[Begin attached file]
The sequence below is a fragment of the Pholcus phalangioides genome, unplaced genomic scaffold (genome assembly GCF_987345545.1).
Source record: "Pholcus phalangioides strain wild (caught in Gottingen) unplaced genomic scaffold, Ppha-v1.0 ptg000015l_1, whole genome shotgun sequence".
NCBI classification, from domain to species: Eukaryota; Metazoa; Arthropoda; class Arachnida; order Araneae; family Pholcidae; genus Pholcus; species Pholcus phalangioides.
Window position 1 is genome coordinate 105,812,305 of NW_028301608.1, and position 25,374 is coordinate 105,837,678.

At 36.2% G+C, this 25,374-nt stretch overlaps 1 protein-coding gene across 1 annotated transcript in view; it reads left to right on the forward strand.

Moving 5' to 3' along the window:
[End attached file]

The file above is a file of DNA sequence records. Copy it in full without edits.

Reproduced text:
The sequence below is a fragment of the Pholcus phalangioides genome, unplaced genomic scaffold (genome assembly GCF_987345545.1).
Source record: "Pholcus phalangioides strain wild (caught in Gottingen) unplaced genomic scaffold, Ppha-v1.0 ptg000015l_1, whole genome shotgun sequence".
NCBI classification, from domain to species: Eukaryota; Metazoa; Arthropoda; class Arachnida; order Araneae; family Pholcidae; genus Pholcus; species Pholcus phalangioides.
Window position 1 is genome coordinate 105,812,305 of NW_028301608.1, and position 25,374 is coordinate 105,837,678.

At 36.2% G+C, this 25,374-nt stretch overlaps 1 protein-coding gene across 1 annotated transcript in view; it reads left to right on the forward strand.

Moving 5' to 3' along the window: